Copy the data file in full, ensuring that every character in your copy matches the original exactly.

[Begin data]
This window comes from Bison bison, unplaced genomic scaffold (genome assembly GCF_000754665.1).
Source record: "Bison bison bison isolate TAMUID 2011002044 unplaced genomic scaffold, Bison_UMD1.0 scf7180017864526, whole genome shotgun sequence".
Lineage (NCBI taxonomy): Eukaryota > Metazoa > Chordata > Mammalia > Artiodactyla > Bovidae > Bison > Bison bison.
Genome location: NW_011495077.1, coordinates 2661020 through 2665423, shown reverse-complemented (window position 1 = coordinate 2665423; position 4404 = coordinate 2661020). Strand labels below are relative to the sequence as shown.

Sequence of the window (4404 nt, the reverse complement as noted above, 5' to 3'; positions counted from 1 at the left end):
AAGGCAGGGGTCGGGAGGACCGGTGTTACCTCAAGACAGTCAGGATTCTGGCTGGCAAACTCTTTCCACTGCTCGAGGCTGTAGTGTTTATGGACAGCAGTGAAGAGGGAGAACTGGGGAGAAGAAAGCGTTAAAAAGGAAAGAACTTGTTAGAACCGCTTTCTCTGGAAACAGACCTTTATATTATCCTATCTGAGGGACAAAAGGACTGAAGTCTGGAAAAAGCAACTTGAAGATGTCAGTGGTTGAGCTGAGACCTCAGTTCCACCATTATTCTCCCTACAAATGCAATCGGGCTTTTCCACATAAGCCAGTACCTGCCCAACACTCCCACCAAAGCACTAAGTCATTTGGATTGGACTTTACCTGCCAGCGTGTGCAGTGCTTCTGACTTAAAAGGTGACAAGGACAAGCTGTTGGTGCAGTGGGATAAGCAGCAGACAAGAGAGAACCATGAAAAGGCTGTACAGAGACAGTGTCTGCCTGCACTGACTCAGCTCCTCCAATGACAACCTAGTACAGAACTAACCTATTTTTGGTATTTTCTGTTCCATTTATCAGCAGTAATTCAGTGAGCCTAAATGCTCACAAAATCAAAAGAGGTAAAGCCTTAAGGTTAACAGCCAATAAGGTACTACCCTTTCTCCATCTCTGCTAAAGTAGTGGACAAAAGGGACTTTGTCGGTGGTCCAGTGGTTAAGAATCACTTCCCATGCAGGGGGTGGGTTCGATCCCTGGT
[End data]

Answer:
This window comes from Bison bison, unplaced genomic scaffold (genome assembly GCF_000754665.1).
Source record: "Bison bison bison isolate TAMUID 2011002044 unplaced genomic scaffold, Bison_UMD1.0 scf7180017864526, whole genome shotgun sequence".
Lineage (NCBI taxonomy): Eukaryota > Metazoa > Chordata > Mammalia > Artiodactyla > Bovidae > Bison > Bison bison.
Genome location: NW_011495077.1, coordinates 2661020 through 2665423, shown reverse-complemented (window position 1 = coordinate 2665423; position 4404 = coordinate 2661020). Strand labels below are relative to the sequence as shown.

Sequence of the window (4404 nt, the reverse complement as noted above, 5' to 3'; positions counted from 1 at the left end):
AAGGCAGGGGTCGGGAGGACCGGTGTTACCTCAAGACAGTCAGGATTCTGGCTGGCAAACTCTTTCCACTGCTCGAGGCTGTAGTGTTTATGGACAGCAGTGAAGAGGGAGAACTGGGGAGAAGAAAGCGTTAAAAAGGAAAGAACTTGTTAGAACCGCTTTCTCTGGAAACAGACCTTTATATTATCCTATCTGAGGGACAAAAGGACTGAAGTCTGGAAAAAGCAACTTGAAGATGTCAGTGGTTGAGCTGAGACCTCAGTTCCACCATTATTCTCCCTACAAATGCAATCGGGCTTTTCCACATAAGCCAGTACCTGCCCAACACTCCCACCAAAGCACTAAGTCATTTGGATTGGACTTTACCTGCCAGCGTGTGCAGTGCTTCTGACTTAAAAGGTGACAAGGACAAGCTGTTGGTGCAGTGGGATAAGCAGCAGACAAGAGAGAACCATGAAAAGGCTGTACAGAGACAGTGTCTGCCTGCACTGACTCAGCTCCTCCAATGACAACCTAGTACAGAACTAACCTATTTTTGGTATTTTCTGTTCCATTTATCAGCAGTAATTCAGTGAGCCTAAATGCTCACAAAATCAAAAGAGGTAAAGCCTTAAGGTTAACAGCCAATAAGGTACTACCCTTTCTCCATCTCTGCTAAAGTAGTGGACAAAAGGGACTTTGTCGGTGGTCCAGTGGTTAAGAATCACTTCCCATGCAGGGGGTGGGTTCGATCCCTGGT